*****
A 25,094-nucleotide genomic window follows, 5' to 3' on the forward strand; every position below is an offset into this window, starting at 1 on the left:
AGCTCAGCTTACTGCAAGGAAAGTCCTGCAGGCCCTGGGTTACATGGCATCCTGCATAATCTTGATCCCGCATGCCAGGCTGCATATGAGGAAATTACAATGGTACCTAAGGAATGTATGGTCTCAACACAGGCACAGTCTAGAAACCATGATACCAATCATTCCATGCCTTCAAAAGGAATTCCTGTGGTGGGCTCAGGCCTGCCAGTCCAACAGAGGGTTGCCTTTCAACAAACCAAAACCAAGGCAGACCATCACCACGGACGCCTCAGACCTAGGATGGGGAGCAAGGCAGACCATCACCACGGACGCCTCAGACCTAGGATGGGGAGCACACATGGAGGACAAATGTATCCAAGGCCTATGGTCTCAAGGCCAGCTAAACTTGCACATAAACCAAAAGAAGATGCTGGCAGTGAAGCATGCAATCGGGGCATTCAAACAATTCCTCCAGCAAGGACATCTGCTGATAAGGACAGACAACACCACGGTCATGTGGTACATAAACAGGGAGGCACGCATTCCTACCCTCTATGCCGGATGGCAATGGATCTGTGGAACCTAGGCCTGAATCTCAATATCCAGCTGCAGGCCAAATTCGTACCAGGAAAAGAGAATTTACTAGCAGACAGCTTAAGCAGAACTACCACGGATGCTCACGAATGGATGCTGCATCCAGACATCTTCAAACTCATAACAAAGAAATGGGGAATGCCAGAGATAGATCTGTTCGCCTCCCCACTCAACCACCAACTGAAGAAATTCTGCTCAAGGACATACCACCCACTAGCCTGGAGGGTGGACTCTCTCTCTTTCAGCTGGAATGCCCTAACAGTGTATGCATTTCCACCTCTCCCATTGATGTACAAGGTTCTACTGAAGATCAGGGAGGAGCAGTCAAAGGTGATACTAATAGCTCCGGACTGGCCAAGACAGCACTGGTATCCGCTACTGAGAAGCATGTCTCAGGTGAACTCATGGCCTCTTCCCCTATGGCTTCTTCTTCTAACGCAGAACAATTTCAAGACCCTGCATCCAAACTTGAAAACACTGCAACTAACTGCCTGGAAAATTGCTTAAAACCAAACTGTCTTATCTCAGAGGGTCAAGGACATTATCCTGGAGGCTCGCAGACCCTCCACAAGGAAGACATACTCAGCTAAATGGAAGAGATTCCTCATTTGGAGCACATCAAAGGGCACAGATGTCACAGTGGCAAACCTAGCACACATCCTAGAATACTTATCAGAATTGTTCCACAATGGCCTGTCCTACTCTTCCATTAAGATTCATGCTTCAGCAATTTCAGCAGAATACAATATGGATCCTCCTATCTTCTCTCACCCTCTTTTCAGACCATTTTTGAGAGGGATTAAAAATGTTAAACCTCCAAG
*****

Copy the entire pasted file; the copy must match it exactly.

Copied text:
A 25,094-nucleotide genomic window follows, 5' to 3' on the forward strand; every position below is an offset into this window, starting at 1 on the left:
AGCTCAGCTTACTGCAAGGAAAGTCCTGCAGGCCCTGGGTTACATGGCATCCTGCATAATCTTGATCCCGCATGCCAGGCTGCATATGAGGAAATTACAATGGTACCTAAGGAATGTATGGTCTCAACACAGGCACAGTCTAGAAACCATGATACCAATCATTCCATGCCTTCAAAAGGAATTCCTGTGGTGGGCTCAGGCCTGCCAGTCCAACAGAGGGTTGCCTTTCAACAAACCAAAACCAAGGCAGACCATCACCACGGACGCCTCAGACCTAGGATGGGGAGCAAGGCAGACCATCACCACGGACGCCTCAGACCTAGGATGGGGAGCACACATGGAGGACAAATGTATCCAAGGCCTATGGTCTCAAGGCCAGCTAAACTTGCACATAAACCAAAAGAAGATGCTGGCAGTGAAGCATGCAATCGGGGCATTCAAACAATTCCTCCAGCAAGGACATCTGCTGATAAGGACAGACAACACCACGGTCATGTGGTACATAAACAGGGAGGCACGCATTCCTACCCTCTATGCCGGATGGCAATGGATCTGTGGAACCTAGGCCTGAATCTCAATATCCAGCTGCAGGCCAAATTCGTACCAGGAAAAGAGAATTTACTAGCAGACAGCTTAAGCAGAACTACCACGGATGCTCACGAATGGATGCTGCATCCAGACATCTTCAAACTCATAACAAAGAAATGGGGAATGCCAGAGATAGATCTGTTCGCCTCCCCACTCAACCACCAACTGAAGAAATTCTGCTCAAGGACATACCACCCACTAGCCTGGAGGGTGGACTCTCTCTCTTTCAGCTGGAATGCCCTAACAGTGTATGCATTTCCACCTCTCCCATTGATGTACAAGGTTCTACTGAAGATCAGGGAGGAGCAGTCAAAGGTGATACTAATAGCTCCGGACTGGCCAAGACAGCACTGGTATCCGCTACTGAGAAGCATGTCTCAGGTGAACTCATGGCCTCTTCCCCTATGGCTTCTTCTTCTAACGCAGAACAATTTCAAGACCCTGCATCCAAACTTGAAAACACTGCAACTAACTGCCTGGAAAATTGCTTAAAACCAAACTGTCTTATCTCAGAGGGTCAAGGACATTATCCTGGAGGCTCGCAGACCCTCCACAAGGAAGACATACTCAGCTAAATGGAAGAGATTCCTCATTTGGAGCACATCAAAGGGCACAGATGTCACAGTGGCAAACCTAGCACACATCCTAGAATACTTATCAGAATTGTTCCACAATGGCCTGTCCTACTCTTCCATTAAGATTCATGCTTCAGCAATTTCAGCAGAATACAATATGGATCCTCCTATCTTCTCTCACCCTCTTTTCAGACCATTTTTGAGAGGGATTAAAAATGTTAAACCTCCAAG